The Synthetic Economy

When I was growing up in the 1970s, I was aware of inflation.  My mother sent me to the supermarket since I was about eight, and I remember seeing the prices of things like milk tick up over the weeks and months.

In high school, and from the newspaper, I learned that inflation (in terms of rising prices for ordinary goods) was a consequence of deficit spending, primarily by the Federal government.  The money went into the economy, chasing after the same set of goods, so prices went up.  And in the late 1970s, under the Carter administration, the Federal government deficit per year was around $50 billion.  It seemed serious at the time.

And then came President Reagan, and deficits skyrocketed.  We were going to whip the Russians.  (Indeed, we did, but the USSR was on its last legs anyway.)  But curiously, the big deficits did not lead to very much consumer-price inflation.  Instead, the stock market and real estate went up.  Apparently, when the price of bread and milk go up, that’s inflation, and that’s bad, but when stocks and land go up, it’s prosperity.

For the last decade, we have been running deficits, under both Bush and Obama, that would have made the politicians of the 1980s run for cover.  And while the government has finagled the statistics to make things look better than they really are, price inflation (the kind I observed back in the supermarket in the 1970s) has really been moderate, considering the vast deficits we now run.

100 years ago, we all inhabited the same economy.  Some people were very, very rich, but they became that way by building vast productive enterprises that hired, collectively, millions of people, and brought forth products and services that an earlier generation could hardly have imagined.

Not any more.  I believe that the vast majority of us (‘the 99%’ is a fair approximation) have been transplanted into a ‘little people’s’ synthetic economy.  The economy that we used to all inhabit together has now been left to the ‘big people:’ the Federal government, the banks, the big corporations, and the very, very wealthy.

The ‘little people’ synthetic economy is run by the ‘big people’ economy, rather like a hothouse.  And within it, things work pretty much as they always have: money is a scarce good, so you either have to earn it, or subsist as a ward of the state.  And money has value, in that it can be readily traded for goods and services, and that value is relatively stable.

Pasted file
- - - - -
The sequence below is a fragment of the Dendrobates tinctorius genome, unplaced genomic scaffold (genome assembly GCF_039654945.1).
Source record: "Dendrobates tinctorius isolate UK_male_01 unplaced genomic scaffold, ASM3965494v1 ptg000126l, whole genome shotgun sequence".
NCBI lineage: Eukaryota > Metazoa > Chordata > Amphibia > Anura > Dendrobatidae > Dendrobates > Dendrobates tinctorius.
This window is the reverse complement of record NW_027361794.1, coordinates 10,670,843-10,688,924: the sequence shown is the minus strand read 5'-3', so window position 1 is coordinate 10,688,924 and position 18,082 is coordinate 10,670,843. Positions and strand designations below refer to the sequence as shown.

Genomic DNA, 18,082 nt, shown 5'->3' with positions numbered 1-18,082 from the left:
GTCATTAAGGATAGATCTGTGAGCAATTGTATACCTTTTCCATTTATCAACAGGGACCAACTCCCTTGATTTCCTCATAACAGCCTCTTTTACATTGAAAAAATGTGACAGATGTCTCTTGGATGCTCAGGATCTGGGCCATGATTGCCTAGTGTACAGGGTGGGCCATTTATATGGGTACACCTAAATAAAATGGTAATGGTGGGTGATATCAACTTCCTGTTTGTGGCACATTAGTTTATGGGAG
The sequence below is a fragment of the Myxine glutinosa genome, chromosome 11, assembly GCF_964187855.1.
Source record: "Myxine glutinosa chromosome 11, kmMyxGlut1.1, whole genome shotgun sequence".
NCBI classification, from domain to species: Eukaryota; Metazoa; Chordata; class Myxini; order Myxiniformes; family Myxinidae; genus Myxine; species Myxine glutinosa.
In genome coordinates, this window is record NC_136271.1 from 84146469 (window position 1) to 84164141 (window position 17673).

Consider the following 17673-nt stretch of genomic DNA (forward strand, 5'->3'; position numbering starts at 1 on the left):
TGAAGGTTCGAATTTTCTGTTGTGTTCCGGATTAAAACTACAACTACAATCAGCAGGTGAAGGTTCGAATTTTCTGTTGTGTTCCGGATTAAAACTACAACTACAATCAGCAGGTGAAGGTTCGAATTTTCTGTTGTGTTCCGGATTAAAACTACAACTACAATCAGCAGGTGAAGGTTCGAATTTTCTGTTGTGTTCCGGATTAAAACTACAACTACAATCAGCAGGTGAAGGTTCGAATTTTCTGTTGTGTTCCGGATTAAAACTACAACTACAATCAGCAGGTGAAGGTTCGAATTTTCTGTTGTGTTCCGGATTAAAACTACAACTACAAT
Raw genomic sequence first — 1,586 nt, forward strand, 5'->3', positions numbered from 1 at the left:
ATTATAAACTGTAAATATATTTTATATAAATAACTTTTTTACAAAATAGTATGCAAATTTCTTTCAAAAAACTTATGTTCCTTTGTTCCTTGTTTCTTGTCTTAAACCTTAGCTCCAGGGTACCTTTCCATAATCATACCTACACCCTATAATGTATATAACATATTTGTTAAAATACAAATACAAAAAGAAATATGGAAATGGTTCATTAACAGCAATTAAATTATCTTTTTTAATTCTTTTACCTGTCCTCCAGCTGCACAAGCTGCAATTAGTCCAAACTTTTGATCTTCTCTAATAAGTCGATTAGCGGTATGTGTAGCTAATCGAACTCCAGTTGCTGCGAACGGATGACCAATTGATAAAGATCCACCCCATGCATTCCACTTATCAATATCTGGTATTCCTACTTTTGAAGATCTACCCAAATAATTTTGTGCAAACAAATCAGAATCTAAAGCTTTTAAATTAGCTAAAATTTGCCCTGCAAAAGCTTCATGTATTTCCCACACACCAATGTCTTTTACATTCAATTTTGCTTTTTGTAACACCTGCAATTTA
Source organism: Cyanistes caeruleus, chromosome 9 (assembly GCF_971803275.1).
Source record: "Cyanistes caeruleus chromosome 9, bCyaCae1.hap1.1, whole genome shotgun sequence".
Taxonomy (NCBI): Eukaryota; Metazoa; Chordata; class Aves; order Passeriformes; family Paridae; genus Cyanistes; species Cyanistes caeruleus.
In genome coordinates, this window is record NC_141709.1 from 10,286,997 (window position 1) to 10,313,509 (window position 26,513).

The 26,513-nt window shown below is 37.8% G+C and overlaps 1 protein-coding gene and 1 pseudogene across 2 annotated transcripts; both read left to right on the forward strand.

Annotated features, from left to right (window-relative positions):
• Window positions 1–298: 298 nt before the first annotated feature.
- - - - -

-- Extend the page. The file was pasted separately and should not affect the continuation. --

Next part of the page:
Meanwhile, in the ‘big people’ economy, money is not scarce.  After all, it can be created out of nothing, and it exists in such vast quantities that a $18 trillion national debt that can’t be paid off is actually of little consequence.

So almost all of the currency debasement that went everywhere in the 1970s is now very effectively constrained to the ‘big people’ economy.  The stock market continues to rise, even through there is no productive activity to support it.  And the very rich get richer, and the rest of us are hung out to dry.

There are three very basic rules:

  1. The first rule of the synthetic economy is that we do not speak of the synthetic economy.
  2. The synthetic economy is to be kept isolated from the ‘big people’ economy, and kept in balance, with stable prices, if nothing else.  (After all, nobody wants food riots!)
  3. A dollar in the synthetic economy is the same as a dollar in the ‘big people’ economy.  Individual dollars in the hands of individuals may freely cross between the two.  (However, collectively, the flow of money between the two economies is in fact effectively managed.)

When I look at the economy this way, many of the weirdnesses that seem to afflict us become simple and straightforward.  I’ll write about some of the applications of this theory in future posts.  But the synthetic economy (and the things the ‘big people’ to do maintain it) explains things like:

  • Why nobody fusses over the Federal budget deficit anymore.
  • Why party politics doesn’t matter.
  • Why all our politicians seem to favor open borders.
  • Why Islam is cool and Christianity isn’t.

More to follow in future posts.

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